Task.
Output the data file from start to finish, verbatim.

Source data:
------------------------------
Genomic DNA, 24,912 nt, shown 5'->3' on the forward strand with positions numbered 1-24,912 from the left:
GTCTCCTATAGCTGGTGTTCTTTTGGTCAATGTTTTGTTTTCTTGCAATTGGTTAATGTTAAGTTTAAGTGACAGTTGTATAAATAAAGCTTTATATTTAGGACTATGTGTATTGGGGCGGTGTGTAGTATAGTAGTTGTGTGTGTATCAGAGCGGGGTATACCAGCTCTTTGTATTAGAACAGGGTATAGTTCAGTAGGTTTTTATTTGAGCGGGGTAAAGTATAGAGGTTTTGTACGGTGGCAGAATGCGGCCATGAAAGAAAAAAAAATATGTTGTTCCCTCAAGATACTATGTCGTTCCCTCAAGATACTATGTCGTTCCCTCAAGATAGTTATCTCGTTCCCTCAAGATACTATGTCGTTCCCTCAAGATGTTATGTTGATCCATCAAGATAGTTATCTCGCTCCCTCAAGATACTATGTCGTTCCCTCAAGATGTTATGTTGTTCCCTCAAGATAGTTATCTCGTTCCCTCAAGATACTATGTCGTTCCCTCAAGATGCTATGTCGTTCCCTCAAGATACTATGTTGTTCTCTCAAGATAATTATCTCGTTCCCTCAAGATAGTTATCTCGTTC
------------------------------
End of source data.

Genomic DNA, 24,912 nt, shown 5'->3' on the forward strand with positions numbered 1-24,912 from the left:
GTCTCCTATAGCTGGTGTTCTTTTGGTCAATGTTTTGTTTTCTTGCAATTGGTTAATGTTAAGTTTAAGTGACAGTTGTATAAATAAAGCTTTATATTTAGGACTATGTGTATTGGGGCGGTGTGTAGTATAGTAGTTGTGTGTGTATCAGAGCGGGGTATACCAGCTCTTTGTATTAGAACAGGGTATAGTTCAGTAGGTTTTTATTTGAGCGGGGTAAAGTATAGAGGTTTTGTACGGTGGCAGAATGCGGCCATGAAAGAAAAAAAAATATGTTGTTCCCTCAAGATACTATGTCGTTCCCTCAAGATACTATGTCGTTCCCTCAAGATAGTTATCTCGTTCCCTCAAGATACTATGTCGTTCCCTCAAGATGTTATGTTGATCCATCAAGATAGTTATCTCGCTCCCTCAAGATACTATGTCGTTCCCTCAAGATGTTATGTTGTTCCCTCAAGATAGTTATCTCGTTCCCTCAAGATACTATGTCGTTCCCTCAAGATGCTATGTCGTTCCCTCAAGATACTATGTTGTTCTCTCAAGATAATTATCTCGTTCCCTCAAGATAGTTATCTCGTTC